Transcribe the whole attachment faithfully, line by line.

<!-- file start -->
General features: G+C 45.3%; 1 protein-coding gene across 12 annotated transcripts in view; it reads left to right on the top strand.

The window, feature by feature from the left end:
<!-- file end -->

General features: G+C 45.3%; 1 protein-coding gene across 12 annotated transcripts in view; it reads left to right on the top strand.

The window, feature by feature from the left end: